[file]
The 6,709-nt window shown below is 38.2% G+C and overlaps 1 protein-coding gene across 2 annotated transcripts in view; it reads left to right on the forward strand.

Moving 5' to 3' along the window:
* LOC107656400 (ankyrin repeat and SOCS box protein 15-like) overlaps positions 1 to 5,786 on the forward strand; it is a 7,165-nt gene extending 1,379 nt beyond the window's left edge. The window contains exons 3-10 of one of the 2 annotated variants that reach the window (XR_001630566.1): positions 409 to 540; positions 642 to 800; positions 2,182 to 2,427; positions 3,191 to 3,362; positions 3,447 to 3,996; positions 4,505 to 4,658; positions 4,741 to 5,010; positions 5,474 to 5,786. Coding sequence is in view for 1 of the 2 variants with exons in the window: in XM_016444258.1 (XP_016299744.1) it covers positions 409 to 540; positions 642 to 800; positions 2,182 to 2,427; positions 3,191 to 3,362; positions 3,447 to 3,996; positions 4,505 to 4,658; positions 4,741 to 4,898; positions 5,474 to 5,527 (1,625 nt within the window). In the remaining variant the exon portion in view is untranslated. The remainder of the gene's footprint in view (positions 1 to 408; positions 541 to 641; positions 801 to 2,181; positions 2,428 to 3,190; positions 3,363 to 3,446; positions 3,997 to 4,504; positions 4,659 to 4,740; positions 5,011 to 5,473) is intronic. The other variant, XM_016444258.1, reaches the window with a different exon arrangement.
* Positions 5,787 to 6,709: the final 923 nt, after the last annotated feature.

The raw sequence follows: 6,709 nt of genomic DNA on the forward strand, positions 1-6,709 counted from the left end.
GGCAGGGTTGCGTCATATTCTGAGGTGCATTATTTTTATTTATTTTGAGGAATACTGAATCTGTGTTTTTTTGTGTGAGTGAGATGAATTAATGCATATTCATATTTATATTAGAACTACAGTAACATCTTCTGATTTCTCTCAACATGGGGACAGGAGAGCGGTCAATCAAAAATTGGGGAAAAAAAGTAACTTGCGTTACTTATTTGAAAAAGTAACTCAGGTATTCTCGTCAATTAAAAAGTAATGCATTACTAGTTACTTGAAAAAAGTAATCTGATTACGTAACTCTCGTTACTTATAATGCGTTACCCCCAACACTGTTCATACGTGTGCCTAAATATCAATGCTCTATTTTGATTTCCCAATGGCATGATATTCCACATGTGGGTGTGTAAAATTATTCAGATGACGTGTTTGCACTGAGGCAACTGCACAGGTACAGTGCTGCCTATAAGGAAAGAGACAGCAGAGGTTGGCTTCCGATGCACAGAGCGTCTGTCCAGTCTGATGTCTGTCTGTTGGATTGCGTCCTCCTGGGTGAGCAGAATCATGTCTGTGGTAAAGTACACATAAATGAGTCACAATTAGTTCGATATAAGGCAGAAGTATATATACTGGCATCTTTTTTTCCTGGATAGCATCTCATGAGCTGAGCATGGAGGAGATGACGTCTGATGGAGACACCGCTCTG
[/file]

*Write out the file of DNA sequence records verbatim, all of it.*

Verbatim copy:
The 6,709-nt window shown below is 38.2% G+C and overlaps 1 protein-coding gene across 2 annotated transcripts in view; it reads left to right on the forward strand.

Moving 5' to 3' along the window:
* LOC107656400 (ankyrin repeat and SOCS box protein 15-like) overlaps positions 1 to 5,786 on the forward strand; it is a 7,165-nt gene extending 1,379 nt beyond the window's left edge. The window contains exons 3-10 of one of the 2 annotated variants that reach the window (XR_001630566.1): positions 409 to 540; positions 642 to 800; positions 2,182 to 2,427; positions 3,191 to 3,362; positions 3,447 to 3,996; positions 4,505 to 4,658; positions 4,741 to 5,010; positions 5,474 to 5,786. Coding sequence is in view for 1 of the 2 variants with exons in the window: in XM_016444258.1 (XP_016299744.1) it covers positions 409 to 540; positions 642 to 800; positions 2,182 to 2,427; positions 3,191 to 3,362; positions 3,447 to 3,996; positions 4,505 to 4,658; positions 4,741 to 4,898; positions 5,474 to 5,527 (1,625 nt within the window). In the remaining variant the exon portion in view is untranslated. The remainder of the gene's footprint in view (positions 1 to 408; positions 541 to 641; positions 801 to 2,181; positions 2,428 to 3,190; positions 3,363 to 3,446; positions 3,997 to 4,504; positions 4,659 to 4,740; positions 5,011 to 5,473) is intronic. The other variant, XM_016444258.1, reaches the window with a different exon arrangement.
* Positions 5,787 to 6,709: the final 923 nt, after the last annotated feature.

The raw sequence follows: 6,709 nt of genomic DNA on the forward strand, positions 1-6,709 counted from the left end.
GGCAGGGTTGCGTCATATTCTGAGGTGCATTATTTTTATTTATTTTGAGGAATACTGAATCTGTGTTTTTTTGTGTGAGTGAGATGAATTAATGCATATTCATATTTATATTAGAACTACAGTAACATCTTCTGATTTCTCTCAACATGGGGACAGGAGAGCGGTCAATCAAAAATTGGGGAAAAAAAGTAACTTGCGTTACTTATTTGAAAAAGTAACTCAGGTATTCTCGTCAATTAAAAAGTAATGCATTACTAGTTACTTGAAAAAAGTAATCTGATTACGTAACTCTCGTTACTTATAATGCGTTACCCCCAACACTGTTCATACGTGTGCCTAAATATCAATGCTCTATTTTGATTTCCCAATGGCATGATATTCCACATGTGGGTGTGTAAAATTATTCAGATGACGTGTTTGCACTGAGGCAACTGCACAGGTACAGTGCTGCCTATAAGGAAAGAGACAGCAGAGGTTGGCTTCCGATGCACAGAGCGTCTGTCCAGTCTGATGTCTGTCTGTTGGATTGCGTCCTCCTGGGTGAGCAGAATCATGTCTGTGGTAAAGTACACATAAATGAGTCACAATTAGTTCGATATAAGGCAGAAGTATATATACTGGCATCTTTTTTTCCTGGATAGCATCTCATGAGCTGAGCATGGAGGAGATGACGTCTGATGGAGACACCGCTCTG